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Goulburn punters lost $12 million in six months

Thu, Jun 6, 4:59pm by Staff Writer

Goulburn and district gamers put nearly $12 million through poker machines in six months last year.

The Goulburn Post is reporting that the data comes from the New South Wales Liquor and Gaming Machines bi-annual report for the period of June to December, 2018 for hotels and June to November for clubs.

Punters lost $11,906,154 to pub and club poker machines in the Goulburn Mulwaree Council area and Upper Lachlan Shire over that period, the latest data reveals.

The total net profits made from poker machines in clubs in GMC and ULSC was $9,100,930.

The report says that the tax paid on this profit from $1,563,798 and that there were 383 poker machines across seven clubs in the two Local Government Areas.

The total profits from poker machines in hotels in GMC was $2,805,584 and the tax paid on this was $672,490.

There are 105 poker machines across eight hotels in the LGA.

Data for the hotels in ULSC was not available.

It is an increase on the same six-month period in 2017, when punters put $11,112,275 into poker machines in GMC and ULSC across clubs and hotels, with $8,737,934 being raised in clubs in GMC and ULSC and $2,374,341 being raised in hotels in GMC.

The total tax paid by clubs and pubs for this period in 2017 was $1,991,528.

The Goulburn Workers Club was ranked 102nd in the state for net profit, with 159 machines.

The Goulburn Soldiers Club ranked 139th in the state for net profit with 139 machines.

Anglicare NSW South CEO Jeremy Halcrow said there was no ‘silver bullet’ to reduce poker machines’ harm.

“A range of interventions and regulatory measures are required,” Mr Halcrow said.

“However, limiting the size of individual’s bets and reducing maximum load up amounts could assist.”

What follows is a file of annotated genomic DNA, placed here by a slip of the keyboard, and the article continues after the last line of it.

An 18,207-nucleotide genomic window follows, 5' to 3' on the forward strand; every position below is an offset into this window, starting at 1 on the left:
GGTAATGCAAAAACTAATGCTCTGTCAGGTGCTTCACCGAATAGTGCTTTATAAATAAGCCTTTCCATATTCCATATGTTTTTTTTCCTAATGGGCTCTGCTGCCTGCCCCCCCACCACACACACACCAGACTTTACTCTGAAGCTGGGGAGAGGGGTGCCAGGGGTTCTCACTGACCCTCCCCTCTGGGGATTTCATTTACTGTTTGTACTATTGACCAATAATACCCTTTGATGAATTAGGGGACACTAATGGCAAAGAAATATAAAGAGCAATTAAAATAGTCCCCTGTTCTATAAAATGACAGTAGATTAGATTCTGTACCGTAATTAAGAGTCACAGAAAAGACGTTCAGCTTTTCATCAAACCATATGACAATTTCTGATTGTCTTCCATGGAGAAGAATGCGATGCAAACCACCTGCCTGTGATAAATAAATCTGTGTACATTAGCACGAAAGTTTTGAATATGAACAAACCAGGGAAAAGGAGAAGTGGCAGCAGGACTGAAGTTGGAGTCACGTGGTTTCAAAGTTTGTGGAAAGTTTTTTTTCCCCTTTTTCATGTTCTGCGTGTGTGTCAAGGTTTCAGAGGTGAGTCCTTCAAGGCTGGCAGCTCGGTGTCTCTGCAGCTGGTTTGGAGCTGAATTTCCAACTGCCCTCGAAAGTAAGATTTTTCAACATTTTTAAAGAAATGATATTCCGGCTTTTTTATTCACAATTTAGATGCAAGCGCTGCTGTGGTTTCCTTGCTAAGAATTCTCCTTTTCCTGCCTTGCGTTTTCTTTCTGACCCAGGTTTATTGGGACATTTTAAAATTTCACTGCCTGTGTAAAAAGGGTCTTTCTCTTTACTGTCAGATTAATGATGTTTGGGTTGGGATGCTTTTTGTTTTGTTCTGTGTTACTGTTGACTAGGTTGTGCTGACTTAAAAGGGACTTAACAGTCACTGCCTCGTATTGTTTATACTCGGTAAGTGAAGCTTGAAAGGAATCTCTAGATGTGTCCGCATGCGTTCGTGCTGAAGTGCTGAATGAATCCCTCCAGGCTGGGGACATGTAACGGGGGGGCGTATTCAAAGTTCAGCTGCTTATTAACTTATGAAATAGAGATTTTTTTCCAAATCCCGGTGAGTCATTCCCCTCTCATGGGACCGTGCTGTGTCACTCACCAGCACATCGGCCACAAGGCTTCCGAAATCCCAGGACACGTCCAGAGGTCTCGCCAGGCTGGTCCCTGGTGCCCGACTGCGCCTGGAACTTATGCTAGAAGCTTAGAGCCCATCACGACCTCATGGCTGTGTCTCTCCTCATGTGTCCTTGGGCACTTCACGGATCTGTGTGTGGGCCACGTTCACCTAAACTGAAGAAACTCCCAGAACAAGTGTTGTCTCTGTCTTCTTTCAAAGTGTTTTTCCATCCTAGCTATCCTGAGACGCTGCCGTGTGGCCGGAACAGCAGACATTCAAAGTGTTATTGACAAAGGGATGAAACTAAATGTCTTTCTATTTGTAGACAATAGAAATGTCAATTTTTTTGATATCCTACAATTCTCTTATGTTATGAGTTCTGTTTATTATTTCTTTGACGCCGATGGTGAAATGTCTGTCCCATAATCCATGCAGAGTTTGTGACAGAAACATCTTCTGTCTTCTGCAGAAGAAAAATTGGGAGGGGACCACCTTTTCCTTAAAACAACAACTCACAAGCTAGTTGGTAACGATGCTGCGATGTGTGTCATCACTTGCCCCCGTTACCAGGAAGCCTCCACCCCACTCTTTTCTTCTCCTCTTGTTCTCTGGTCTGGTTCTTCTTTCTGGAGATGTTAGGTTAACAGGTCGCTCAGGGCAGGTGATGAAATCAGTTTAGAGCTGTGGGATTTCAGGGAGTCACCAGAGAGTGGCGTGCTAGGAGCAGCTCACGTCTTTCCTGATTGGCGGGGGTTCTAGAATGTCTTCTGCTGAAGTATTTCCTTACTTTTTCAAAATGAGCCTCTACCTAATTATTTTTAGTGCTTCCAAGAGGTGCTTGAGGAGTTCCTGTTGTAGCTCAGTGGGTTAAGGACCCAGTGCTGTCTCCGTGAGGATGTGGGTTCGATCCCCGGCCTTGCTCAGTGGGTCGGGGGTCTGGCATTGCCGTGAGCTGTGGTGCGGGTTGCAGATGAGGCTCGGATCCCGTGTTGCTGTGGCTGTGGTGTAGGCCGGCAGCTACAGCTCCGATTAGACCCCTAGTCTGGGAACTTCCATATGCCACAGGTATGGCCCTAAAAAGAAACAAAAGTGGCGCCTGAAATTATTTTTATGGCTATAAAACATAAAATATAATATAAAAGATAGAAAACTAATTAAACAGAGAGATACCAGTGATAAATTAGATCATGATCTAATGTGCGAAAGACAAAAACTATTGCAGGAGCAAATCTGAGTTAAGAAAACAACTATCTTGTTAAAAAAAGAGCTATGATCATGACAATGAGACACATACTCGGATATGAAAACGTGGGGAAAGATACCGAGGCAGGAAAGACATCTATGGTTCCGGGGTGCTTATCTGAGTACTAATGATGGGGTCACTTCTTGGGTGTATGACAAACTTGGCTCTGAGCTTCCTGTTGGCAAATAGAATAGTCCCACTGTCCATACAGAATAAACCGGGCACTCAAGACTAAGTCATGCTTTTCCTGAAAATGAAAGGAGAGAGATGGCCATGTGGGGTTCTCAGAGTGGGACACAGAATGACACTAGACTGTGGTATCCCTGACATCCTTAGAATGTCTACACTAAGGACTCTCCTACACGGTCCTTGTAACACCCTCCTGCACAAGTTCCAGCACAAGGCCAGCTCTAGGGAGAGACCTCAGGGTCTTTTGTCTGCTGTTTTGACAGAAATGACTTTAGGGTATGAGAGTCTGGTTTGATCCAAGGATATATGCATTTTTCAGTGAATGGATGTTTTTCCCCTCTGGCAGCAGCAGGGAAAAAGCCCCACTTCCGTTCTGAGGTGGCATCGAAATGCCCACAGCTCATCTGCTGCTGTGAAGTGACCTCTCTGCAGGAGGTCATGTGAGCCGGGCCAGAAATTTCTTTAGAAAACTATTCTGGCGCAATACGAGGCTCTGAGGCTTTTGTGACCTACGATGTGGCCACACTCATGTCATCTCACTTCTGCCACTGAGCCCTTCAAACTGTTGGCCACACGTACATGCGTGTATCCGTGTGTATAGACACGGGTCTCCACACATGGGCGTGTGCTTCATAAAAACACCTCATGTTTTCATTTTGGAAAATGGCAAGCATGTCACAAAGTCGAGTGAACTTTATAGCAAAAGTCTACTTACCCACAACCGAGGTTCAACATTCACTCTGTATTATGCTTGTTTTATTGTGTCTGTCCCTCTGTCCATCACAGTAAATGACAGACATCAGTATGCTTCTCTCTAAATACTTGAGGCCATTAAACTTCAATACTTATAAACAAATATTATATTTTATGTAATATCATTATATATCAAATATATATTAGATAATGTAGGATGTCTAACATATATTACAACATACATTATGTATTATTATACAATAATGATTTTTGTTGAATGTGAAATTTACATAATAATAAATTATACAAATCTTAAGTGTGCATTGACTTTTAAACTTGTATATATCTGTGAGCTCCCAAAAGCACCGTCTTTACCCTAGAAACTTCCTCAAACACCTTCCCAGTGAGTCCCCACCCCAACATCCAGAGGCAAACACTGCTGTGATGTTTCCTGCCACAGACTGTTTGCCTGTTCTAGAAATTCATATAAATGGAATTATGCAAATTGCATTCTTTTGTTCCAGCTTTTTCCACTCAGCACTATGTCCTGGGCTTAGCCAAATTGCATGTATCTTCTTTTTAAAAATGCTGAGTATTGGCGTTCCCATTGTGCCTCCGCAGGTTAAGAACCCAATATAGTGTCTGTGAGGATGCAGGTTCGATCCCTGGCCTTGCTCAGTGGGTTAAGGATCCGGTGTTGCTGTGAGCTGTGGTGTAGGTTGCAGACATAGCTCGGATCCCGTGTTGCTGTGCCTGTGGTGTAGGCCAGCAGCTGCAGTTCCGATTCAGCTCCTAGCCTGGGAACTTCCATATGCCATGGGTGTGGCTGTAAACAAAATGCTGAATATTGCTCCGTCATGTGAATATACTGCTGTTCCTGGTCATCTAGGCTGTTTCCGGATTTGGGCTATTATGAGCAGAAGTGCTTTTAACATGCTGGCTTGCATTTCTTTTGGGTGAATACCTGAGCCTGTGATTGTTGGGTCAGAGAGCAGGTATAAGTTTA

Mr Halcrow is also co-chair of the Canberra Gambling Reform Alliance, and he said the Alliance continued to call for strong action to reduce gambling harms.

“This includes the introduction of mandatory pre-commitment for all venues, $1 bet limits on all machines, aligning the rules on EFTPOS machines with ATMs and reducing the number of pokies by half within a decade,” he said.

Anglicare actively supports measures to reduce the harm caused by poker machines within the Goulburn community.

Meanwhile, a spokesperson from Liquor and Gaming New South Wales said the state government is committed to preventing and reducing gambling harms in the community.

“Record spending of $25 million through the Responsible Gambling Fund in 2018/19 is a key part of this commitment,” the spokesperson said.

“A total of $14 million is funding Gambling Help Services including phone, online and 55 face-to-face counseling services in more than 250 locations across New South Wales.”

People in the Goulburn Mulwaree region can also contact their local funded service for free and confidential face-to-face gambling help counseling.

Brimbank hopes to reduce gambling harm

Victoria’s Brimbank Council has introduced a radical new policy to minimise gambling harm, the Star Weekly reports.

Under the new policy, the council will charge clubs that operate poker machines on council land commercial rates and will seek limited term leases.

The St Albans Sports Club and Green Gully Soccer Club are the two affected clubs, but both would be eligible for rent discounts of up to 80 per cent if they implement gambling harm-minimisation measures.

Cr Virginia Tachos said the council will continue to lobby for regulatory reform.

“Council acknowledges that many clubs with EGMs also play an important social role – we want to work with current venue operators to reduce gambling harm,” Cr Tachos said.

“We understand that gambling is a legal form of entertainment that is also regulated at both a federal and state level – this council policy focuses on a public health response, reducing the potential harm and risks to our community.”

Brimbank has topped the list of money lost to EGMs for 10 consecutive years, with $1.4 billion lost over the past decade.

In the past financial year,  $139.5 million – or $383,000 a day – was lost on Brimbank’s electronic gaming machines.


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